We always get very excited when we see a new GPU architecture come down the pipe from ATI or NVIDIA. For the past few years, we've really just been seeing reworked versions of old parts. NV40 evolved from NV30, G70 was just a step up from NV40, and the same is true with ATI as well. Fundamentally, not much has changed since the introduction of DX9 class hardware. But today, G80 ushers in a new class of GPU architecture that truly surpasses everything currently on the market. Changes like this only come along once every few years, so we will be sure to savor the joy that discovering a new architecture brings, and this one is big.

These massive architecture updates generally coincide with the release of a new DirectX, and guess what we've got? Thus we begin today's review not with discussions of pixel shaders and transistors, but about DirectX and what it will mean for the next-generation of graphics hardware, including G80.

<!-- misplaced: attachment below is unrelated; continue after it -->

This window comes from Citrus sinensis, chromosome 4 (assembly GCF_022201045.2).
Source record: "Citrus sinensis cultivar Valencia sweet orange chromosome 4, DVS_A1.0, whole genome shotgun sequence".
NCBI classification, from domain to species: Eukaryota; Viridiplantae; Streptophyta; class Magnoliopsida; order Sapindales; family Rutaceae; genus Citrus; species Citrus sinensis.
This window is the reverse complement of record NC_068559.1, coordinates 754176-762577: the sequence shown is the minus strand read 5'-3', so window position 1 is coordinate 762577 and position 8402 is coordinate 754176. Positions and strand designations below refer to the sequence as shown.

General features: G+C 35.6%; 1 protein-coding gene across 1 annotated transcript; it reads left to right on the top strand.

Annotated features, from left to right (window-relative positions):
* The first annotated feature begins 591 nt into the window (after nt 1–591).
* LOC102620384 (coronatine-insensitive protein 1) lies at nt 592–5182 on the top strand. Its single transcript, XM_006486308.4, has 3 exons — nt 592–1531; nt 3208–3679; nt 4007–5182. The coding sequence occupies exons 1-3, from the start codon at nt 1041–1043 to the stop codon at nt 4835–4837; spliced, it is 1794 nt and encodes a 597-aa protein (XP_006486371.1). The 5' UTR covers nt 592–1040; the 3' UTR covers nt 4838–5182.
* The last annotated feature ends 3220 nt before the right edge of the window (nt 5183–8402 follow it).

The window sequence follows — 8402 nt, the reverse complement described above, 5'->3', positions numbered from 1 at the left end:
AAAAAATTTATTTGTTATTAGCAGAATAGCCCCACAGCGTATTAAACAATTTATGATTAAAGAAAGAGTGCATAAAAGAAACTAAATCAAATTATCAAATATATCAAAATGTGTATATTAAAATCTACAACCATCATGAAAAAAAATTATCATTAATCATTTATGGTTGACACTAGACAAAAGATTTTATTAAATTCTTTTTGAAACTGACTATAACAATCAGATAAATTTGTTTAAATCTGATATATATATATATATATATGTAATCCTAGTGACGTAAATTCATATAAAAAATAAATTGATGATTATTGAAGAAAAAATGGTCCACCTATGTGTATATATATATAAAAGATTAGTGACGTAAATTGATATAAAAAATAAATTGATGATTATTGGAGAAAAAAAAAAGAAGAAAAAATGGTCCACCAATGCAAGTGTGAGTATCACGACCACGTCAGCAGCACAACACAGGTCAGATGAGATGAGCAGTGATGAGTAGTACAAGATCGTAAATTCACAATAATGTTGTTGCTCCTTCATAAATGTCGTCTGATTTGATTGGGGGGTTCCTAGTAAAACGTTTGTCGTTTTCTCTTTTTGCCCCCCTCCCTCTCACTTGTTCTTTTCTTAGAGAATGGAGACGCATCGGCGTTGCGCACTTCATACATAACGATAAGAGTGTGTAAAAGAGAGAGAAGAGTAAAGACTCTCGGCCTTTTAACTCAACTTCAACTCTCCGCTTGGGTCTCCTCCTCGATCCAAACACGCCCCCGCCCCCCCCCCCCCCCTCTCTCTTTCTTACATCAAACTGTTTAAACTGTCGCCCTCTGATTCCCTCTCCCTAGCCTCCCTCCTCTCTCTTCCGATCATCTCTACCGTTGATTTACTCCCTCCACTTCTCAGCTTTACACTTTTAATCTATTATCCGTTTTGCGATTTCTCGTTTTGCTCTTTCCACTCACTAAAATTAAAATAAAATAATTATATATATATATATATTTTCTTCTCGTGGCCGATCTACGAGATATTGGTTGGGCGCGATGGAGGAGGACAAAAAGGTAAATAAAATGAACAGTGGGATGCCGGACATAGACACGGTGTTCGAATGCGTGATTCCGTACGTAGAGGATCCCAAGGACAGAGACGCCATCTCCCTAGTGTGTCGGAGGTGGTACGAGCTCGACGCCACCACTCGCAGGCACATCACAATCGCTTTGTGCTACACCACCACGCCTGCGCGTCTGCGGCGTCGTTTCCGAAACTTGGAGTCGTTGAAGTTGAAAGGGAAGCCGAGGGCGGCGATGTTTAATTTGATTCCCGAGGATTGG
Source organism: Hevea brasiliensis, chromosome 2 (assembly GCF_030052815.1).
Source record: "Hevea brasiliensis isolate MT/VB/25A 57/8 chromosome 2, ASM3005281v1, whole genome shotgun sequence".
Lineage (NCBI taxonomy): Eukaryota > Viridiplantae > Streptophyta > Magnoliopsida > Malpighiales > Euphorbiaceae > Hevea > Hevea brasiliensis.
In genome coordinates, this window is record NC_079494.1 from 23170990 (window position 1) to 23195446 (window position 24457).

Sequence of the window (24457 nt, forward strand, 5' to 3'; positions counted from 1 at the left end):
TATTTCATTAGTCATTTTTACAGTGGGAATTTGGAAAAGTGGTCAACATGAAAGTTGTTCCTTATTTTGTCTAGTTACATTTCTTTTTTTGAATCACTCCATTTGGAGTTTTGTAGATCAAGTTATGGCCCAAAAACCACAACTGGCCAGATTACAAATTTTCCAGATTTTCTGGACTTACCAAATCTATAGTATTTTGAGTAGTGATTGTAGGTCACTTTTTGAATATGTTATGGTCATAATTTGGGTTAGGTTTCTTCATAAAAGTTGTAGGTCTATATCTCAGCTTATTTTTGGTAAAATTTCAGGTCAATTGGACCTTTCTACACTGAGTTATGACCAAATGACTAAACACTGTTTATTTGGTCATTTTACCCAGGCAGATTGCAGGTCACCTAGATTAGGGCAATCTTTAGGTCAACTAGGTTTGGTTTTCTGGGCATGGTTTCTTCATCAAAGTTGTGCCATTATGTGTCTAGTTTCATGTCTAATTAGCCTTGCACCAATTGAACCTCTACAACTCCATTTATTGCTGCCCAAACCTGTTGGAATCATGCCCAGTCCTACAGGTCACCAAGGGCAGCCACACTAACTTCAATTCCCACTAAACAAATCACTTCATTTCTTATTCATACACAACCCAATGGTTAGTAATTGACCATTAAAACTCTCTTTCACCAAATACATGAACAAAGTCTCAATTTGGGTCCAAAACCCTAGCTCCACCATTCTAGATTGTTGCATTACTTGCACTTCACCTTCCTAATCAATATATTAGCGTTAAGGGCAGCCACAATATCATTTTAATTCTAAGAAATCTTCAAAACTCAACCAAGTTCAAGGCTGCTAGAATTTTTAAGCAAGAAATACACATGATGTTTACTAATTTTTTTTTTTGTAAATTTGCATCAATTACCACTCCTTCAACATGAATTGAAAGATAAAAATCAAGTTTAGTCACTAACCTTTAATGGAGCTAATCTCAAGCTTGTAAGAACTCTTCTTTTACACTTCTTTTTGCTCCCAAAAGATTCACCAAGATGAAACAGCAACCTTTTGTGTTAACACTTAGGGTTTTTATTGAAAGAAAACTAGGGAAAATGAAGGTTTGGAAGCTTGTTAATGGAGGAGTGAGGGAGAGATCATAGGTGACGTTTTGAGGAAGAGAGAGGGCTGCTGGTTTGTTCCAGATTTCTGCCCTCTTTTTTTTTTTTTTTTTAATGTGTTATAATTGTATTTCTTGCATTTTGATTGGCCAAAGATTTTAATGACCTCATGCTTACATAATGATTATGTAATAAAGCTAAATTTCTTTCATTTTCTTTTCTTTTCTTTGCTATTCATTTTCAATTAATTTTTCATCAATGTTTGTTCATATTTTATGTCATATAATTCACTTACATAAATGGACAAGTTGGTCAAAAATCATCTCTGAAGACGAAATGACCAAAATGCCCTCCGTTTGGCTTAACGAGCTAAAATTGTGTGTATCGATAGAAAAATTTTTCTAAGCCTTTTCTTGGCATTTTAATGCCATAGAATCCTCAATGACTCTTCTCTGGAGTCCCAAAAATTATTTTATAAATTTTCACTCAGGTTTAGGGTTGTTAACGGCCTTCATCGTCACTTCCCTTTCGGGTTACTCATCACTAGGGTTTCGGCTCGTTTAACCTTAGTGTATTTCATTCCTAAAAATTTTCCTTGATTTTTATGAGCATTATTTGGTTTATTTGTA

DirectX 10

There has been quite a lot of talk about what DirectX 10 will bring to the table, and what we can expect from DX10 class hardware. Well, the hardware is finally here, but much like the situation we saw with the launch of ATI's Radeon 9700 Pro, the hardware precedes the new API. In the mean time, we can only look at our shiny new hardware as it performs under DX9. Of course, we will see full DX9 support, encompassing everything we've come to know and love about the current generation of hardware.

Even though we won't get to see any of the new features of DX10 and Shader Model 4.0, the performance of G80 will shine through due to its unified shader model. This will allow developers to do more with SM3.0 and DX9 while we all wait for the transition to DX10. In the mean time we will absolutely be able to talk about what the latest installment of Microsoft's pervasive graphics API will bring to the table.

More Efficient State and Object Management